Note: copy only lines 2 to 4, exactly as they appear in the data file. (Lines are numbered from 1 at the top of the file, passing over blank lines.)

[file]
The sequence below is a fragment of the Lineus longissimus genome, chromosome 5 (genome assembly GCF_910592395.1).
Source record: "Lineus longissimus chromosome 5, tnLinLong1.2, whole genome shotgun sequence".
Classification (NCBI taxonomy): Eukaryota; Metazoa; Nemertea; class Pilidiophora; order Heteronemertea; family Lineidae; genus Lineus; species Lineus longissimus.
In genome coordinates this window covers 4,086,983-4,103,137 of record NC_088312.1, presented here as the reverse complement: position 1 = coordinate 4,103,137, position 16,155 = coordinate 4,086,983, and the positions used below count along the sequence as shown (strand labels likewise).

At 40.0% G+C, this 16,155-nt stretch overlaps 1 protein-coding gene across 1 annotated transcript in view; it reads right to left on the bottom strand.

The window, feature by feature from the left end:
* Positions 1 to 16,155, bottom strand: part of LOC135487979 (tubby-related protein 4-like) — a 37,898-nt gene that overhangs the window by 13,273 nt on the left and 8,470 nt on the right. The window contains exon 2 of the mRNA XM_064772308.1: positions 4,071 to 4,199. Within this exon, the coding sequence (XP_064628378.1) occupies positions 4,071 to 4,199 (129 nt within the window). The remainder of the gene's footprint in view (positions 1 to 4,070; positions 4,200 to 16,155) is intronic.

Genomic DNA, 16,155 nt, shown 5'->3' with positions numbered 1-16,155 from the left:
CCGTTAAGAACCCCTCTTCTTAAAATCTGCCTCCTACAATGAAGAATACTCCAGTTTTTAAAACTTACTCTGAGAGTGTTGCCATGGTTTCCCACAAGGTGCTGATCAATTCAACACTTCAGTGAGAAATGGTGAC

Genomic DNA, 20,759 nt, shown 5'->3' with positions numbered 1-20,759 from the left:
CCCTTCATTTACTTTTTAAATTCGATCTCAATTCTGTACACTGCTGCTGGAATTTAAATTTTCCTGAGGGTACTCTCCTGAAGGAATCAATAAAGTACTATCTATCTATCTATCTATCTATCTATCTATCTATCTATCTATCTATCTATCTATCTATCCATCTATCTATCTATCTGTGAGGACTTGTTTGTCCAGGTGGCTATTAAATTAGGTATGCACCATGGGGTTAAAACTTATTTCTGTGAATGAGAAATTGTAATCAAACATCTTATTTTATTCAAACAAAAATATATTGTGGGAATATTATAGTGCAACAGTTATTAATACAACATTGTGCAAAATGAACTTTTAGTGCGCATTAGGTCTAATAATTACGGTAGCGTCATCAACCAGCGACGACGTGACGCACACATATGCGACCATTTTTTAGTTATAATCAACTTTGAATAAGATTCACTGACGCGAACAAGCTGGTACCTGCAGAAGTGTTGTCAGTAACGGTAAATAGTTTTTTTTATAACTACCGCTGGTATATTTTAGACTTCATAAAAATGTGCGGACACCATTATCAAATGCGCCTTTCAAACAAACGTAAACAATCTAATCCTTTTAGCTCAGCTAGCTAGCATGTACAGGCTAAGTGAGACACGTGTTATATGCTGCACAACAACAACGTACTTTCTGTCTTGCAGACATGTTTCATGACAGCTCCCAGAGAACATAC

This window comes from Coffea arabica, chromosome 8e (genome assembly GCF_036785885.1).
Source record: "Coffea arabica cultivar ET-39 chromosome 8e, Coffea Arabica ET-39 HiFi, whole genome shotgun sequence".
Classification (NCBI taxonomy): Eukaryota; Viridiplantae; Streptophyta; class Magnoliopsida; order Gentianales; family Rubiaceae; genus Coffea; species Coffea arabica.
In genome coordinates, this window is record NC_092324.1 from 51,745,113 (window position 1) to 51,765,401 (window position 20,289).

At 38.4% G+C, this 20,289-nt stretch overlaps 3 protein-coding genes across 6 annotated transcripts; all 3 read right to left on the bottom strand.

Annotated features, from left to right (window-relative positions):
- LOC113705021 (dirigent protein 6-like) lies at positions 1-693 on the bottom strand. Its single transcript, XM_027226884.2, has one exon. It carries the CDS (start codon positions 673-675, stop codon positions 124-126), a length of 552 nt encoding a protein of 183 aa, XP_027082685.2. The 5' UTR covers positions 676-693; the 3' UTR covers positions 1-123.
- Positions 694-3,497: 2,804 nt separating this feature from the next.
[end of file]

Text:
Source record: "Lineus longissimus chromosome 5, tnLinLong1.2, whole genome shotgun sequence".
Classification (NCBI taxonomy): Eukaryota; Metazoa; Nemertea; class Pilidiophora; order Heteronemertea; family Lineidae; genus Lineus; species Lineus longissimus.
In genome coordinates this window covers 4,086,983-4,103,137 of record NC_088312.1, presented here as the reverse complement: position 1 = coordinate 4,103,137, position 16,155 = coordinate 4,086,983, and the positions used below count along the sequence as shown (strand labels likewise).